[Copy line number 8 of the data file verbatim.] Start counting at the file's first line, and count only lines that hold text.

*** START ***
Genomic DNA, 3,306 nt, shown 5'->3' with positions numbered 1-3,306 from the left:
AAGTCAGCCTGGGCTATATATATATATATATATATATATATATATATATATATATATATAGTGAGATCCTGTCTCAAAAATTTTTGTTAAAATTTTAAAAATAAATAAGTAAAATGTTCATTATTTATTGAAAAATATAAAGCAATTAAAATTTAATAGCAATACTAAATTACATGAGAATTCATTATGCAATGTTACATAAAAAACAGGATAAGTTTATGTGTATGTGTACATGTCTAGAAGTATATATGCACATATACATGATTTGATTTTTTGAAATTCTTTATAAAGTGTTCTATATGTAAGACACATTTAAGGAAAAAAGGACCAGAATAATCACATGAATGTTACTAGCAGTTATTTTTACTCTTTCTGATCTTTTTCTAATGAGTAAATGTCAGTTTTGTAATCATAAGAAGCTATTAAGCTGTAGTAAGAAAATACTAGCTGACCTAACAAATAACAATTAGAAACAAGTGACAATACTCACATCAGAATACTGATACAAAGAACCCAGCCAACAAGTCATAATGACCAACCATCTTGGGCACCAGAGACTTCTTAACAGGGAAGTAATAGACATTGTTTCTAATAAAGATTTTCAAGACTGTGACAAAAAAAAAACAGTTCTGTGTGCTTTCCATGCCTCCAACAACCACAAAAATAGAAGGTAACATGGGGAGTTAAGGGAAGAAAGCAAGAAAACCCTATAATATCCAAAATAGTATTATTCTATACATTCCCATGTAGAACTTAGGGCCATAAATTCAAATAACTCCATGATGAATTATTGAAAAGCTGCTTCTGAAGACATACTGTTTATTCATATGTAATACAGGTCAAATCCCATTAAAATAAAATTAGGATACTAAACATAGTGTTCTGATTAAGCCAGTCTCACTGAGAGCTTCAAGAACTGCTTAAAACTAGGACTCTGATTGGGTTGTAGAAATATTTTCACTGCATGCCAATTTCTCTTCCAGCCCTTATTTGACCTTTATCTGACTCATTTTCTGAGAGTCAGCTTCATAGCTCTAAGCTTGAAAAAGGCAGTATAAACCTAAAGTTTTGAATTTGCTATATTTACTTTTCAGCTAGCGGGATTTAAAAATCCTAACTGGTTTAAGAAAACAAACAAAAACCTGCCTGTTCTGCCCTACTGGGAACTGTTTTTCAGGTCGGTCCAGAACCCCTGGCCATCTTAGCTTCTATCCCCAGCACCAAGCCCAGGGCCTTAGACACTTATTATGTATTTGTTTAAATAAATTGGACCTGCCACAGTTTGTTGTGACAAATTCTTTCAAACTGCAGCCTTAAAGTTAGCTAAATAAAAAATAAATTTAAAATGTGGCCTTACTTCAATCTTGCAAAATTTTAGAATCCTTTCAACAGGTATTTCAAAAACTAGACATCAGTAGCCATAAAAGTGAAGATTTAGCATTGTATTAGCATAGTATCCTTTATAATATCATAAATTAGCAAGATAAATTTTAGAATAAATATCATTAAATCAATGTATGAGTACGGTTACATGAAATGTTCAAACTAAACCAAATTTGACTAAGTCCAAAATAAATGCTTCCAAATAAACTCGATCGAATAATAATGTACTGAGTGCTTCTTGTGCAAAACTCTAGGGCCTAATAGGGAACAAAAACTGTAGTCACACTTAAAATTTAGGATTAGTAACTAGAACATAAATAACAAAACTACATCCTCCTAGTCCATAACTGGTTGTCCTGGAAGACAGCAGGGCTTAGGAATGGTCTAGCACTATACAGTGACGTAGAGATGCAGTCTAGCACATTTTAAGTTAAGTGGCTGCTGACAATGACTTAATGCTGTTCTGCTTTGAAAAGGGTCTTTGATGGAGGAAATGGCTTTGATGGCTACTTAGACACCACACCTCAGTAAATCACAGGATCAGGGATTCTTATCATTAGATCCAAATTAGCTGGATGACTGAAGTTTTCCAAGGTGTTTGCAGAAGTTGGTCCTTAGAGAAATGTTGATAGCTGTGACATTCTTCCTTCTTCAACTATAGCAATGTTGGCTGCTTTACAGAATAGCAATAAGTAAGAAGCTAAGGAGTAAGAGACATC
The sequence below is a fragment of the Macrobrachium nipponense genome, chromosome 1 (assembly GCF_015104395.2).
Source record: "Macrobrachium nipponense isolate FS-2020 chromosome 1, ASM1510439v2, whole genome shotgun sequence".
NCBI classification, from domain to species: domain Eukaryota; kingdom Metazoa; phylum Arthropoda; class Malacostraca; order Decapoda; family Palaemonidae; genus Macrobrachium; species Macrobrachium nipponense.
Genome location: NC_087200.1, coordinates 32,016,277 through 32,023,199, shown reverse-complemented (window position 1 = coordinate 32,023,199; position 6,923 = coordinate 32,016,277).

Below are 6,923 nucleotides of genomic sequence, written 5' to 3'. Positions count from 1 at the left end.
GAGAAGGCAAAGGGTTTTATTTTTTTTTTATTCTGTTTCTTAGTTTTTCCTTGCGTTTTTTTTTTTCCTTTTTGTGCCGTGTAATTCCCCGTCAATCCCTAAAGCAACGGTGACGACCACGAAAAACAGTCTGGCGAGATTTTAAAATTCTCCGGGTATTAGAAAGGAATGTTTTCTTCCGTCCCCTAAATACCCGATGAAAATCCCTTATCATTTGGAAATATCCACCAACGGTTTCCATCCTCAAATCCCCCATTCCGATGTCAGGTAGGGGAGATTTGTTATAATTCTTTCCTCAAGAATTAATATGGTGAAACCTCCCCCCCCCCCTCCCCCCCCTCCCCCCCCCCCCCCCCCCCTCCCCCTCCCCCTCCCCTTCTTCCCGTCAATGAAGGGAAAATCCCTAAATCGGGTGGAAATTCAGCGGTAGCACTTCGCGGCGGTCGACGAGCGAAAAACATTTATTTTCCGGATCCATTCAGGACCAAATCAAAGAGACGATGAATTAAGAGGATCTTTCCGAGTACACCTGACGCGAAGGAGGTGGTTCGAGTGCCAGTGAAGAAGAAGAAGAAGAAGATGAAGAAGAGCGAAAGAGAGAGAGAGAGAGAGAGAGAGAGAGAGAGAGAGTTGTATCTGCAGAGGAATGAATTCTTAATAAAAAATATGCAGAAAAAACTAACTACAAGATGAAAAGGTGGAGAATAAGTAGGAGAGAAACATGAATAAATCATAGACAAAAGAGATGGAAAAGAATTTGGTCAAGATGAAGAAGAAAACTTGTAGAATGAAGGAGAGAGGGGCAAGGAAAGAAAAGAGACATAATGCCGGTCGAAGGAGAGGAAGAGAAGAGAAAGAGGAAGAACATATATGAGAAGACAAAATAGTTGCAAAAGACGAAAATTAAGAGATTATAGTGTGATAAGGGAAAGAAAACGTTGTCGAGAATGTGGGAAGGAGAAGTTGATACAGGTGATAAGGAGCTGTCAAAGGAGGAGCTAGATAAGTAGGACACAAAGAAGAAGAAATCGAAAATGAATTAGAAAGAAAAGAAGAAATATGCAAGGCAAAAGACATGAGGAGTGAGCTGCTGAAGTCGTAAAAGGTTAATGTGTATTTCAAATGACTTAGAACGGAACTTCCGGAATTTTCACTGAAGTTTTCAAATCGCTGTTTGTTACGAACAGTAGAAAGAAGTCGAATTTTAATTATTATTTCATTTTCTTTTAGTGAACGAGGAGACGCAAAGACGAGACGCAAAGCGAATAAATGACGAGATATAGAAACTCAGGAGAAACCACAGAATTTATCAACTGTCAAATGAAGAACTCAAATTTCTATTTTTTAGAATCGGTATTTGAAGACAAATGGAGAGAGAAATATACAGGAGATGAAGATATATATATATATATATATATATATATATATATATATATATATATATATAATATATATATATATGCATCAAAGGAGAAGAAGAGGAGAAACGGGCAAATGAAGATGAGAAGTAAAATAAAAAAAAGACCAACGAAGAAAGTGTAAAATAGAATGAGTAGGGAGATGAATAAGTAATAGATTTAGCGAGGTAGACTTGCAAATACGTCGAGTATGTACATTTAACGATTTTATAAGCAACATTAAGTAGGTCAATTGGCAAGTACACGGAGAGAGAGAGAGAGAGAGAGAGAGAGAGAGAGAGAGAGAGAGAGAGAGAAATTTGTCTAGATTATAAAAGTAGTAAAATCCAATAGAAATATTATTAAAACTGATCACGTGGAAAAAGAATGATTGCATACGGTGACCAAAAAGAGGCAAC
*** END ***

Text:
GAGAAGGCAAAGGGTTTTATTTTTTTTTTATTCTGTTTCTTAGTTTTTCCTTGCGTTTTTTTTTTTCCTTTTTGTGCCGTGTAATTCCCCGTCAATCCCTAAAGCAACGGTGACGACCACGAAAAACAGTCTGGCGAGATTTTAAAATTCTCCGGGTATTAGAAAGGAATGTTTTCTTCCGTCCCCTAAATACCCGATGAAAATCCCTTATCATTTGGAAATATCCACCAACGGTTTCCATCCTCAAATCCCCCATTCCGATGTCAGGTAGGGGAGATTTGTTATAATTCTTTCCTCAAGAATTAATATGGTGAAACCTCCCCCCCCCCCTCCCCCCCCTCCCCCCCCCCCCCCCCCCCTCCCCCTCCCCCTCCCCTTCTTCCCGTCAATGAAGGGAAAATCCCTAAATCGGGTGGAAATTCAGCGGTAGCACTTCGCGGCGGTCGACGAGCGAAAAACATTTATTTTCCGGATCCATTCAGGACCAAATCAAAGAGACGATGAATTAAGAGGATCTTTCCGAGTACACCTGACGCGAAGGAGGTGGTTCGAGTGCCAGTGAAGAAGAAGAAGAAGAAGATGAAGAAGAGCGAAAGAGAGAGAGAGAGAGAGAGAGAGAGAGAGAGAGAGTTGTATCTGCAGAGGAATGAATTCTTAATAAAAAATATGCAGAAAAAACTAACTACAAGATGAAAAGGTGGAGAATAAGTAGGAGAGAAACATGAATAAATCATAGACAAAAGAGATGGAAAAGAATTTGGTCAAGATGAAGAAGAAAACTTGTAGAATGAAGGAGAGAGGGGCAAGGAAAGAAAAGAGACATAATGCCGGTCGAAGGAGAGGAAGAGAAGAGAAAGAGGAAGAACATATATGAGAAGACAAAATAGTTGCAAAAGACGAAAATTAAGAGATTATAGTGTGATAAGGGAAAGAAAACGTTGTCGAGAATGTGGGAAGGAGAAGTTGATACAGGTGATAAGGAGCTGTCAAAGGAGGAGCTAGATAAGTAGGACACAAAGAAGAAGAAATCGAAAATGAATTAGAAAGAAAAGAAGAAATATGCAAGGCAAAAGACATGAGGAGTGAGCTGCTGAAGTCGTAAAAGGTTAATGTGTATTTCAAATGACTTAGAACGGAACTTCCGGAATTTTCACTGAAGTTTTCAAATCGCTGTTTGTTACGAACAGTAGAAAGAAGTCGAATTTTAATTATTATTTCATTTTCTTTTAGTGAACGAGGAGACGCAAAGACGAGACGCAAAGCGAATAAATGACGAGATATAGAAACTCAGGAGAAACCACAGAATTTATCAACTGTCAAATGAAGAACTCAAATTTCTATTTTTTAGAATCGGTATTTGAAGACAAATGGAGAGAGAAATATACAGGAGATGAAGATATATATATATATATATATATATATATATATATATATATATATATATATAATATATATATATATGCATCAAAGGAGAAGAAGAGGAGAAACGGGCAAATGAAGATGAGAAGTAAAATAAAAAAAAGACCAACGAAGAAAGTGTAAAATAGAATGAGTAGGGAGATGAATAAGTAATAGATTTAGCGAGGTAGACTTGCAAATACGTCGAGTATGTACATTTAACGATTTTATAAGCAACATTAAGTAGGTCAATTGGCAAGTACACGGAGAGAGAGAGAGAGAGAGAGAGAGAGAGAGAGAGAGAGAGAGAGAGAGAAATTTGTCTAGATTATAAAAGTAGTAAAATCCAATAGAAATATTATTAAAACTGATCACGTGGAAAAAGAATGATTGCATACGGTGACCAAAAAGAGGCAAC